[Owasp-hackademic-challenges] Owasp-hackademic-challenges Digest, Vol 13, Issue 1

Nishaanth Gunasekeran nishaanthguna at gmail.com
Wed Feb 4 19:51:00 UTC 2015


And also since we will have our sandbox ready in a month or so,we would be
able to include code execution challenges also in Hackademic.
+We need to separate all the challenges based on category.

On Tue, Feb 3, 2015 at 5:30 PM, <
owasp-hackademic-challenges-request at lists.owasp.org> wrote:

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> Today's Topics:
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>    1. GSoC project idea: Defensive      challenges (secure coding)
>       (Anirudh Anand)
>
>
> ----------------------------------------------------------------------
>
> Message: 1
> Date: Mon, 2 Feb 2015 21:36:39 +0530
> From: Anirudh Anand <anirudhanand722 at gmail.com>
> To: owasp-hackademic-challenges at lists.owasp.org
> Subject: [Owasp-hackademic-challenges] GSoC project idea: Defensive
>         challenges (secure coding)
> Message-ID:
>         <
> CAMntfF3Nkn_nvShi3x6pZ1r+ZqVqE06+UC8NaddfSBUjqvfGBg at mail.gmail.com>
> Content-Type: text/plain; charset="utf-8"
>
> Hello everyone,
>
> My name is Anirudh Anand and I am currently pursuing my 3rd year Bachelors
> degree in computer science. I was going through the OWASP Hackademic
> project recently because I always love to create and crack problems (and
> hence I love CTF's). When I went through the current issues, I came across
> this: https://github.com/Hackademic/hackademic/issues/69
>
>
> I have personally gone through so many applications like DVWA, OWASP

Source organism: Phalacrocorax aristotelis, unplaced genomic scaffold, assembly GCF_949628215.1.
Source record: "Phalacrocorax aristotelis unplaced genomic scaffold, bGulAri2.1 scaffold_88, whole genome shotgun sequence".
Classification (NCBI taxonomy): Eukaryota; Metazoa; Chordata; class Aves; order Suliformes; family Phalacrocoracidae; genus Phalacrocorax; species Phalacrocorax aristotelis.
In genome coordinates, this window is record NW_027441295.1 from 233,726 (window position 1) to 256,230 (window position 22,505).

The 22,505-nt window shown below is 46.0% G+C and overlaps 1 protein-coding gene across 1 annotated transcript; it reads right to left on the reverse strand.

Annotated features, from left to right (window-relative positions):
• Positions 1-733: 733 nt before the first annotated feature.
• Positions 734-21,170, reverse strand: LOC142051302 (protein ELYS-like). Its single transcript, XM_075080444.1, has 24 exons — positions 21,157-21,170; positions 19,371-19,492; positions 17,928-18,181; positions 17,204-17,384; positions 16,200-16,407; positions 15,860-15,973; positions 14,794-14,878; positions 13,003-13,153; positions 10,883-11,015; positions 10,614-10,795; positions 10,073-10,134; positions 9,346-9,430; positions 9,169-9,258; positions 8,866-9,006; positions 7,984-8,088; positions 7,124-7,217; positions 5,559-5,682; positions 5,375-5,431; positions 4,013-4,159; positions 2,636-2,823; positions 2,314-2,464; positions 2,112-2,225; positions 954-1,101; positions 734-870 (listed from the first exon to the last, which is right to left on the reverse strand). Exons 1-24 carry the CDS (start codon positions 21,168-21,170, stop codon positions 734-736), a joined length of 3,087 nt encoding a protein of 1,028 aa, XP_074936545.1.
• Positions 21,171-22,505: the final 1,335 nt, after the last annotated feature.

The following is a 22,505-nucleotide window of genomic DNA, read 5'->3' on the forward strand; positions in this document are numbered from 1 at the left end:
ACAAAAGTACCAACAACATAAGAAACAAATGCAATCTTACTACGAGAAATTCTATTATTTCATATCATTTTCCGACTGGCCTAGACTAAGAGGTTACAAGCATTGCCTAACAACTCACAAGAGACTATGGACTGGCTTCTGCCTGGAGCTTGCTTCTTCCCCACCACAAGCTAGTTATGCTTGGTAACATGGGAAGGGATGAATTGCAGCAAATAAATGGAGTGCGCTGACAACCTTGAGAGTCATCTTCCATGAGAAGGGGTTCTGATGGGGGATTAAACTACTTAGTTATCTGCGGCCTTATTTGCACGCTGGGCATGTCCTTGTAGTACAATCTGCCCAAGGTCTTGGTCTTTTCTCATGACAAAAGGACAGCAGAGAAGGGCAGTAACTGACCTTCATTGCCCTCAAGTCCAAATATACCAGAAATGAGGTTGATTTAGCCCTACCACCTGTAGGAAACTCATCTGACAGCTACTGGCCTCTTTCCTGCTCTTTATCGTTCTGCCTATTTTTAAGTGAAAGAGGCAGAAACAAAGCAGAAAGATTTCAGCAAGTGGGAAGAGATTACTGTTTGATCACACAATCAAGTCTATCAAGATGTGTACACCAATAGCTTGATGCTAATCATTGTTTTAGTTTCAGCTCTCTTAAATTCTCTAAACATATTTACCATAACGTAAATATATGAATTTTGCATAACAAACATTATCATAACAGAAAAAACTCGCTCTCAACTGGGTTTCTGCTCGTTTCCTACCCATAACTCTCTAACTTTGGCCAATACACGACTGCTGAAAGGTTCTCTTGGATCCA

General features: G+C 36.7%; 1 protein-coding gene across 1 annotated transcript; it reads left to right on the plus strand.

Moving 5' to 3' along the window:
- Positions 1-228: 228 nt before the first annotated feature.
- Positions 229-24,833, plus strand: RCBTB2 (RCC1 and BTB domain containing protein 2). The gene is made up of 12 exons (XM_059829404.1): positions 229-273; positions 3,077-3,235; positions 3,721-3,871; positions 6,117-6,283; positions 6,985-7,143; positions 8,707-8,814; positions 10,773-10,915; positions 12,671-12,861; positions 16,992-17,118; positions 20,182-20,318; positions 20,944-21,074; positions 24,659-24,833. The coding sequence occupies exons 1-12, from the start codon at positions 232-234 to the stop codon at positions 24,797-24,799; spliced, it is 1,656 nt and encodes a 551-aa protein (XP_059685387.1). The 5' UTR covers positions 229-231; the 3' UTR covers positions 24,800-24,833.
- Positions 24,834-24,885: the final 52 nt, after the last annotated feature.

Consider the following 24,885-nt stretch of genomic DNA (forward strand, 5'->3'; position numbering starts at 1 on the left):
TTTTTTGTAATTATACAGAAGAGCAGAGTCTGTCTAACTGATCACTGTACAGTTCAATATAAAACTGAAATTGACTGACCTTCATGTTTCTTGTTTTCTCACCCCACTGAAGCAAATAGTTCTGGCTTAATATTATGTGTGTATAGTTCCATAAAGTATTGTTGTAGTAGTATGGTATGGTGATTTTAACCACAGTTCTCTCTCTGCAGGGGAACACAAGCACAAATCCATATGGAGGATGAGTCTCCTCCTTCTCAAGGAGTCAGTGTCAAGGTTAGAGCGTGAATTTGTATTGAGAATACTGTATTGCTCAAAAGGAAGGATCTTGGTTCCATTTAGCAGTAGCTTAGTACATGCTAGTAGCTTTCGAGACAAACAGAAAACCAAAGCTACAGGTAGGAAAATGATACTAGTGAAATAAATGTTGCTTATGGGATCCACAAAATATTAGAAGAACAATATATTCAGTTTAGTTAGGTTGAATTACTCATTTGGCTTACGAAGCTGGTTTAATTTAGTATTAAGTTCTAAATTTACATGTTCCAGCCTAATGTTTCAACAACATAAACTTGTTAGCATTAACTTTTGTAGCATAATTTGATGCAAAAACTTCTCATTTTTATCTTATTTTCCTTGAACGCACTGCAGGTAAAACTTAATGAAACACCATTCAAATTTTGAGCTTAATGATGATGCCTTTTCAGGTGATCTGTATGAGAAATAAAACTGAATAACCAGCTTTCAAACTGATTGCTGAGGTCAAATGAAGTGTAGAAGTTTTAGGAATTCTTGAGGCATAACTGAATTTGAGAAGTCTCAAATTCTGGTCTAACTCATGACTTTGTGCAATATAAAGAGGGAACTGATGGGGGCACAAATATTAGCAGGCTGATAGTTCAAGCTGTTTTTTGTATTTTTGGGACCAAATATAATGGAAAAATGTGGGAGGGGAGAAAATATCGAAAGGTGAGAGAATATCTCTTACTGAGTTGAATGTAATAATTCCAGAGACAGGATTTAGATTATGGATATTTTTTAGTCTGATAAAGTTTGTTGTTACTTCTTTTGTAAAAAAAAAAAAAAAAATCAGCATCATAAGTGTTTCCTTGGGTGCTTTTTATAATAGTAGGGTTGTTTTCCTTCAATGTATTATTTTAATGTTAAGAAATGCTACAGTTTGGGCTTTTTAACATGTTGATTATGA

> webgoat, google gruyere, pentest lab exercises etc.. to enhance my skills
> in appsec but one thing I have noticed (and sad about it) is that almost
> all of them focus on teaching how to attack a vulnerable application and
> how to exploit them. But none of them teaches the students *why such issues
> exists*, which *part of code results in this attack* and how to *securely
> code* applications so as to overcome such issues. Answers to these
> questions is what I am trying to complete with the project.
>
> For example:
>
> How about giving basic SQLi vulnerable code and telling the users to fix
> it? Then we can test it by trying to inject and if the database dumps
> unusual results, that means fix is not correct (I haven't personally tried
> implementing this but I think it's possible. Please correct me if I am
> wrong.).
>
> If implementing the above idea is difficult, how about a small variety like
> this: http://www.gameofhacks.com ? The basic idea is to give them
> vulnerable code and tell them to identify which kind of issue exists within
> a particular type of code. Once he/she gives the correct answer, we can
> provide a much more detailed explanation on why it happens and how it can
> be tackled by secure coding (imho implementing this in order of difficulty
> will really help students learn the concepts). Similarly we can implement
> defensive challenges to a wide variety(covering entire OWASP top 10).
>
> The objective I have in mind is that secure coding must be taught to
> students along with techniques on how to attack them. We have too much
> application out there which we can actually try attacking and trying to
> exploit the same. Also we have CTF competitions where we again attack the
> application and exploiting them but not fixing them. I haven't seen any
> good application giving importance to secure coding and teaching students
> on how to code securely so that issues like XSS or sqli can be prevented
> (which I think is a really important task).
>
> I am thinking of further ideas on how I can improve this so that it could
> be more benefitable for the students who use hackademic for learning the
> concepts of appsec. It would be great to get a feedback on this idea.
>
> Thanks,
> --
>
> Anirudh Anand
> bi0s at AMRITA
> www.securethelock.com
>
> *"Those who Say it cannot be done, should not interrupt the people doing
> it"*
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